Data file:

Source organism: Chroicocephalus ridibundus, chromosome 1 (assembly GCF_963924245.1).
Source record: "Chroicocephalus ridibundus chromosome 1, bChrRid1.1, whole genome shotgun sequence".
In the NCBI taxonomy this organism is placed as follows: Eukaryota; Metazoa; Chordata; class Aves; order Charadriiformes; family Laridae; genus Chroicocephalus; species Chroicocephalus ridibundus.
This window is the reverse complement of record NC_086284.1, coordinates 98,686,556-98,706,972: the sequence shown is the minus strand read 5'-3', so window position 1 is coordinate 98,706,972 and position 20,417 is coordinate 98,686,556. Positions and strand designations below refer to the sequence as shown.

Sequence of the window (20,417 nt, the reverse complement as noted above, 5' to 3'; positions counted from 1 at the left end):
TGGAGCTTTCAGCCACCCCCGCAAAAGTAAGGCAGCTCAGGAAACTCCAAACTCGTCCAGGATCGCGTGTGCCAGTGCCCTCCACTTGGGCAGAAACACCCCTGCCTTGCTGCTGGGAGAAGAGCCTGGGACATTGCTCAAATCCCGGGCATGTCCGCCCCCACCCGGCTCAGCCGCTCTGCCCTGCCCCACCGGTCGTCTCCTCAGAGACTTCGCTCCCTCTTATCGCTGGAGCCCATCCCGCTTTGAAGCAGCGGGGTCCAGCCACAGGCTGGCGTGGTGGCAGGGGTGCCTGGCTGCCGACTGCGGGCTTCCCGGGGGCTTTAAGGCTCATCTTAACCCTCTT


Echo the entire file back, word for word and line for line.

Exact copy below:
Source organism: Chroicocephalus ridibundus, chromosome 1 (assembly GCF_963924245.1).
Source record: "Chroicocephalus ridibundus chromosome 1, bChrRid1.1, whole genome shotgun sequence".
In the NCBI taxonomy this organism is placed as follows: Eukaryota; Metazoa; Chordata; class Aves; order Charadriiformes; family Laridae; genus Chroicocephalus; species Chroicocephalus ridibundus.
This window is the reverse complement of record NC_086284.1, coordinates 98,686,556-98,706,972: the sequence shown is the minus strand read 5'-3', so window position 1 is coordinate 98,706,972 and position 20,417 is coordinate 98,686,556. Positions and strand designations below refer to the sequence as shown.

Sequence of the window (20,417 nt, the reverse complement as noted above, 5' to 3'; positions counted from 1 at the left end):
TGGAGCTTTCAGCCACCCCCGCAAAAGTAAGGCAGCTCAGGAAACTCCAAACTCGTCCAGGATCGCGTGTGCCAGTGCCCTCCACTTGGGCAGAAACACCCCTGCCTTGCTGCTGGGAGAAGAGCCTGGGACATTGCTCAAATCCCGGGCATGTCCGCCCCCACCCGGCTCAGCCGCTCTGCCCTGCCCCACCGGTCGTCTCCTCAGAGACTTCGCTCCCTCTTATCGCTGGAGCCCATCCCGCTTTGAAGCAGCGGGGTCCAGCCACAGGCTGGCGTGGTGGCAGGGGTGCCTGGCTGCCGACTGCGGGCTTCCCGGGGGCTTTAAGGCTCATCTTAACCCTCTT